This project is about the markers of life and memory; what is inside and what is outside. Genesis, chapter two, gives Man the authority to name all things, and we have never stopped.
This work is about creating images fraught with the assignment of meanings and the passage of time that I have ascribed to them during my life; the “namings” that I have given them. A parallel objective is to render them in such a way artistically that the viewer is neutrally encouraged to ascribe his or her own “name” to them, with the hope that doing so will be personally revelatory.
All of the objects in each image will consist of artifacts recently discovered, or re-discovered, as I go through the memorabilia* of my childhood. I will also include memorabilia from before my birth if I can establish a connection today between the object then and the experience of my life then.
Accompanying each image I create, I intend to write verbally about its “name” for me.
*Memorabilia, a noun, is defined as things kept because they have sentimental value or because they are associated with some important event or person.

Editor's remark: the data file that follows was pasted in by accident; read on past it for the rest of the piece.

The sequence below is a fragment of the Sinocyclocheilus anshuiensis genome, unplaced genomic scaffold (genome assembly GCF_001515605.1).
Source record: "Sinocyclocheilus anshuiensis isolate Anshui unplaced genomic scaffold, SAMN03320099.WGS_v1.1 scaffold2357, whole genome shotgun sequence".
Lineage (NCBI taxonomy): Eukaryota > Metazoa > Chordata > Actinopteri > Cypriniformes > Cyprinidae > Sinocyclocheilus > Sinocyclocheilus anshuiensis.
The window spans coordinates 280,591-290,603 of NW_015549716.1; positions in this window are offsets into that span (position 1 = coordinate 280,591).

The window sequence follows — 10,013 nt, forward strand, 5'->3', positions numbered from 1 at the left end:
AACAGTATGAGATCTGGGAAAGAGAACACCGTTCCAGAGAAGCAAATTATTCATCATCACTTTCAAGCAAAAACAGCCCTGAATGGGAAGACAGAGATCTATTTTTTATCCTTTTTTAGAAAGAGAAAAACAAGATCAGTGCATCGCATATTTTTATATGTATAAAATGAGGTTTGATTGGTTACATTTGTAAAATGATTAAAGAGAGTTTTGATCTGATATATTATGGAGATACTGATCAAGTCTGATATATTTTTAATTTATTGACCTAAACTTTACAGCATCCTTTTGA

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Growing up as the son of two professional artists in the conservative mid-twentieth century South influenced Todd's perception of contemporary culture. Often being that artistic kid on the fringe of normal, his position as an outlier made him a vigilant observer of people, places, and situations.
A successful career as a salon owner, and stylist, Todd worked closely with people to express their sense of identity. Much of his photographic work seeks to find, document, and tell these unique stories.
For decades, Todd photographed commercially to support his business and in 2010 restructured his life to focus on artistic work. Since then, his work has been exhibited in both group and solo exhibitions in the Southeast region.